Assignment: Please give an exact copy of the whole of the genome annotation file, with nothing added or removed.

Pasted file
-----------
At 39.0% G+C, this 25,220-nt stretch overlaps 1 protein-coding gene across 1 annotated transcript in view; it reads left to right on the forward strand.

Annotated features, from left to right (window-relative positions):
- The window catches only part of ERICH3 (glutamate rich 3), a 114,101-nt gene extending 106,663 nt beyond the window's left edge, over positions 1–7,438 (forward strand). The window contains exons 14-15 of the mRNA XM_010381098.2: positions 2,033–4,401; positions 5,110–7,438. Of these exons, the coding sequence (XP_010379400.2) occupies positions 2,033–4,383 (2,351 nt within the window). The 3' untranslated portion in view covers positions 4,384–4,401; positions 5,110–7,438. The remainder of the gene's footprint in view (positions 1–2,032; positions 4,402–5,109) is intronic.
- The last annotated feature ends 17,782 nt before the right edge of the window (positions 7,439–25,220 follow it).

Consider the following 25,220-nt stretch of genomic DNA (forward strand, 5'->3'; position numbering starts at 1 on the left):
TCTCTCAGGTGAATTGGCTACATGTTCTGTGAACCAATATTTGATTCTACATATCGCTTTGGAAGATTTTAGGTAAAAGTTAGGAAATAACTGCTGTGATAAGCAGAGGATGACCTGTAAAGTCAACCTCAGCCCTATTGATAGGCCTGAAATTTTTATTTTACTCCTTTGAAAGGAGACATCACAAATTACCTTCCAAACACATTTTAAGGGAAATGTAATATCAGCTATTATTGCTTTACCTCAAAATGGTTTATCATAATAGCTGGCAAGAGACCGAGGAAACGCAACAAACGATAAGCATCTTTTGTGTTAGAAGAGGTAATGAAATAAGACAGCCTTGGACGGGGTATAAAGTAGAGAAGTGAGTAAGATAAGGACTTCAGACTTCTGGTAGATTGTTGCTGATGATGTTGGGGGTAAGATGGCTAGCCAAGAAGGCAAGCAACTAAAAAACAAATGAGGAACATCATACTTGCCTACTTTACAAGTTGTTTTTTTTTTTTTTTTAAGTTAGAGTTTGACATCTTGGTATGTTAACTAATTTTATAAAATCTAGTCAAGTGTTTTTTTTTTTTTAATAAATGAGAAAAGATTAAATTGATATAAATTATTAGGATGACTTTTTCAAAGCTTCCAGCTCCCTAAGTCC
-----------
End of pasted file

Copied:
At 39.0% G+C, this 25,220-nt stretch overlaps 1 protein-coding gene across 1 annotated transcript in view; it reads left to right on the forward strand.

Annotated features, from left to right (window-relative positions):
- The window catches only part of ERICH3 (glutamate rich 3), a 114,101-nt gene extending 106,663 nt beyond the window's left edge, over positions 1–7,438 (forward strand). The window contains exons 14-15 of the mRNA XM_010381098.2: positions 2,033–4,401; positions 5,110–7,438. Of these exons, the coding sequence (XP_010379400.2) occupies positions 2,033–4,383 (2,351 nt within the window). The 3' untranslated portion in view covers positions 4,384–4,401; positions 5,110–7,438. The remainder of the gene's footprint in view (positions 1–2,032; positions 4,402–5,109) is intronic.
- The last annotated feature ends 17,782 nt before the right edge of the window (positions 7,439–25,220 follow it).

Consider the following 25,220-nt stretch of genomic DNA (forward strand, 5'->3'; position numbering starts at 1 on the left):
TCTCTCAGGTGAATTGGCTACATGTTCTGTGAACCAATATTTGATTCTACATATCGCTTTGGAAGATTTTAGGTAAAAGTTAGGAAATAACTGCTGTGATAAGCAGAGGATGACCTGTAAAGTCAACCTCAGCCCTATTGATAGGCCTGAAATTTTTATTTTACTCCTTTGAAAGGAGACATCACAAATTACCTTCCAAACACATTTTAAGGGAAATGTAATATCAGCTATTATTGCTTTACCTCAAAATGGTTTATCATAATAGCTGGCAAGAGACCGAGGAAACGCAACAAACGATAAGCATCTTTTGTGTTAGAAGAGGTAATGAAATAAGACAGCCTTGGACGGGGTATAAAGTAGAGAAGTGAGTAAGATAAGGACTTCAGACTTCTGGTAGATTGTTGCTGATGATGTTGGGGGTAAGATGGCTAGCCAAGAAGGCAAGCAACTAAAAAACAAATGAGGAACATCATACTTGCCTACTTTACAAGTTGTTTTTTTTTTTTTTTTAAGTTAGAGTTTGACATCTTGGTATGTTAACTAATTTTATAAAATCTAGTCAAGTGTTTTTTTTTTTTTAATAAATGAGAAAAGATTAAATTGATATAAATTATTAGGATGACTTTTTCAAAGCTTCCAGCTCCCTAAGTCC